Consider a scenario where a company declares dividends to be paid on October 1. The record date is set for September 15, with the ex-dividend date falling on September 14. To qualify for receiving dividends, investors must acquire the company’s stock before September 14.

Suppose you purchased shares on September 13. Your trade will be settled on September 15, aligning with the record date, thus making you eligible to receive the announced dividends. Conversely, if you bought shares on September 14 (after the ex-dividend date), your trade settlement would occur on September 16, post the record date, rendering you ineligible for any dividend benefits.

So, investors need to keep track of record dates and ex-dividend dates announced by companies before making investment decisions.

What To Consider When Trading Stocks Around Record Date?

When trading stocks around the record date, it’s crucial to understand who qualifies to receive the dividend for the purchased stocks. If your goal is to secure dividends within the current cycle, it’s wise to buy stocks before the company’s designated record date. This ensures that you’re recognised as a shareholder entitled to dividends.

Conversely, if receiving the current cycle’s dividend isn’t your top priority and you’re more concerned about favourable stock prices, you can still purchase stocks after the record date. However, in this scenario, despite owning the stocks, the seller from whom you acquired them will receive the dividend.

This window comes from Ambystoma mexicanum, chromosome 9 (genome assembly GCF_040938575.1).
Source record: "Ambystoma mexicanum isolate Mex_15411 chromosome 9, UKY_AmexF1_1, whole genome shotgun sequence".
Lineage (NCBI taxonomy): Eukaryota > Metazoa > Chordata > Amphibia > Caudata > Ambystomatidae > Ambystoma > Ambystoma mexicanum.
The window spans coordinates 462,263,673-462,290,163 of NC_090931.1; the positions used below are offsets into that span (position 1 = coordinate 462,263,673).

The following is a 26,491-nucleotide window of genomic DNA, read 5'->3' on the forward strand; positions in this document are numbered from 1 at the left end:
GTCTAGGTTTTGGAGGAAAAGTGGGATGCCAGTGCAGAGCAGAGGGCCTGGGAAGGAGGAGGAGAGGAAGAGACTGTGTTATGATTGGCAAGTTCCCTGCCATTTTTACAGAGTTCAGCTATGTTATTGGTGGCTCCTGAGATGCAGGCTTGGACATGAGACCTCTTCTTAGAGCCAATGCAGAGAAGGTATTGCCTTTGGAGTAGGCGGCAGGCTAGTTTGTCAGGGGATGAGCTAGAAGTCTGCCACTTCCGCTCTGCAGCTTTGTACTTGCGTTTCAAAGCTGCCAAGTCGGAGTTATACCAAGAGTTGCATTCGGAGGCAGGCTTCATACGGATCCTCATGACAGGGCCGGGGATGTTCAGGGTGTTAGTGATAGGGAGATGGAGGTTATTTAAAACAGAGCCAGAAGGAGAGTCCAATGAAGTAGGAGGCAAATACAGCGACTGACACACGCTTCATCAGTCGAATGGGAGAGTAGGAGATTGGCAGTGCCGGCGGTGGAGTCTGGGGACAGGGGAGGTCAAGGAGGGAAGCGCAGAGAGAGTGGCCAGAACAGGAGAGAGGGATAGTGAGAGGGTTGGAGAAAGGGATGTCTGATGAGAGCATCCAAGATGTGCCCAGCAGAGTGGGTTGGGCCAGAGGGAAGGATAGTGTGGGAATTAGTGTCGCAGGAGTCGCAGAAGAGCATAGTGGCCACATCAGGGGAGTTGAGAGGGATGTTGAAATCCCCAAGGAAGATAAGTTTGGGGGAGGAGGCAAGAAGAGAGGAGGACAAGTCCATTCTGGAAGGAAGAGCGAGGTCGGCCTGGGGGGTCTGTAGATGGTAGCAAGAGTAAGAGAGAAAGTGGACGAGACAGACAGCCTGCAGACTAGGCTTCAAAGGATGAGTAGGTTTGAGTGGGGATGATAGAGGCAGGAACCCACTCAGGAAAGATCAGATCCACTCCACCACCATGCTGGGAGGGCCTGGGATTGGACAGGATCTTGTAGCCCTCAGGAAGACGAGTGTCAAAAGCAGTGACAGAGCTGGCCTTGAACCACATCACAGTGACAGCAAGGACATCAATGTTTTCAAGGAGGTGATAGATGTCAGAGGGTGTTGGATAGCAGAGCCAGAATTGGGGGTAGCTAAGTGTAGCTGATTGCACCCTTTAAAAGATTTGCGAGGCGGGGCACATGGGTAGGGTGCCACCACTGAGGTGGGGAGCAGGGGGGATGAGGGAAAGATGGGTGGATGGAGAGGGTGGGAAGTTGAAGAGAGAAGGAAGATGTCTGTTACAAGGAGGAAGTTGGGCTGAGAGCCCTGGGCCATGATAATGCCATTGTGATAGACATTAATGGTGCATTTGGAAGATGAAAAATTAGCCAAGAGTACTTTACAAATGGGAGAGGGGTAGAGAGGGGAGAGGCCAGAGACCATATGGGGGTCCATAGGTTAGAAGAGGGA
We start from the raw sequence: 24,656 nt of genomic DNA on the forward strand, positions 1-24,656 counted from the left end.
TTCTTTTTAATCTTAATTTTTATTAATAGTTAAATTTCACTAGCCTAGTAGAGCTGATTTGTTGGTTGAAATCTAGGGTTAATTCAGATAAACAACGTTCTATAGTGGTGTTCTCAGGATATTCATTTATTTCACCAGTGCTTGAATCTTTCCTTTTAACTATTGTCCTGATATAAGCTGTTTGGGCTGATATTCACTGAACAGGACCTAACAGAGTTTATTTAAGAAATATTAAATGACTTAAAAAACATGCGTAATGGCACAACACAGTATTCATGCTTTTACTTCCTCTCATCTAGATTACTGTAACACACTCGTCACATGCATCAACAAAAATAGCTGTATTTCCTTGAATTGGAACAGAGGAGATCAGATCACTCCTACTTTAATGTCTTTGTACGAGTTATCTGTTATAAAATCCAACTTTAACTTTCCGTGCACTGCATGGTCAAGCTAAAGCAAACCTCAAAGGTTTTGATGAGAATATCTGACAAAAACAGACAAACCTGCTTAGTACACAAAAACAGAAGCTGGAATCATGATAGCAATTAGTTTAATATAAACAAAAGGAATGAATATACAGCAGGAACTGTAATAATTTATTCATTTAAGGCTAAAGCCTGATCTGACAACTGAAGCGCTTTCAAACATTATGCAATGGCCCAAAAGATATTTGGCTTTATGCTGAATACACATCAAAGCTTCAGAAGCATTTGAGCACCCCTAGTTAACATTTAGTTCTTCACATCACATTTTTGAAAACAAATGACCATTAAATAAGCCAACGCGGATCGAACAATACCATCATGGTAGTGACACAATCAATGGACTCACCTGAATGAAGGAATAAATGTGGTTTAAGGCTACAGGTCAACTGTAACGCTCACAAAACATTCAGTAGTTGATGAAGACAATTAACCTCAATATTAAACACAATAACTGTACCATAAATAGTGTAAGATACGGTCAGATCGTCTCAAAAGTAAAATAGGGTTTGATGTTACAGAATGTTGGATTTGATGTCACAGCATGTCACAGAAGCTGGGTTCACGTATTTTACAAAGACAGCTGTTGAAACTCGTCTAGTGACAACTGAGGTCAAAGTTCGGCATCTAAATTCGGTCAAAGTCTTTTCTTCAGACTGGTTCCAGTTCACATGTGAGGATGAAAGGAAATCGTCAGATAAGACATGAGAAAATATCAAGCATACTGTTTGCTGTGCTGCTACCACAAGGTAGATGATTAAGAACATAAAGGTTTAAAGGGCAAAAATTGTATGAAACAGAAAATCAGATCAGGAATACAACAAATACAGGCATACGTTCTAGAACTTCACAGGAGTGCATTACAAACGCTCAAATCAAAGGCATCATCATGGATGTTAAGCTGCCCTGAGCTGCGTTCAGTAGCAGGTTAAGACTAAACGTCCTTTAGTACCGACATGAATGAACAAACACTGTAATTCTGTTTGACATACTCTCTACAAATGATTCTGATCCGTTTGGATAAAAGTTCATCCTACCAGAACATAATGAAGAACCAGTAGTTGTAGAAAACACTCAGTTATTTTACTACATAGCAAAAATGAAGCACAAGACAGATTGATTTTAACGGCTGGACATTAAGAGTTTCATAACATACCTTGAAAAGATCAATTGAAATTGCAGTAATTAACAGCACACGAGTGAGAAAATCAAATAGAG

In conclusion, the record date is crucial for determining dividend eligibility among shareholders. Being mindful of this date empowers investors to strategically time their stock purchases strategically, optimising their potential for earning dividends. Whether pursuing short-term gains or long-term investment objectives, recognising the significance of the record date enables investors to navigate the stock market with clarity and confidence, making sound financial decisions aligned with their goals and aspirations.


What does the record date signify?

The “record date” also called as “date of record”, is when a company sets up its list of shareholders who can be entitled to dividends or distributions.

How does the record date differ from the ex-eff date?

The ex-date, or ex-dividend date, is the trading day when the dividend is not owed to a new buyer of the stock. It precedes the record date by one business day. On the record date, the company identifies its shareholders.

Can I still receive dividends if I sell on the record date?

Yes, dividends can still be received if you sell your shares on the record date. The shares remain in your Demat account on the record date, and the transaction takes two business days to settle.

Is it possible to purchase stock on the record date?

Buying shares on the record date does not qualify an investor to receive dividends. To receive dividend benefits, shares must be purchased at least two business days before the record date.

Who is considered the holder of the record date?

The holder of the record date refers to individuals or entities recorded in a company’s stock ledgers and designated to receive dividends.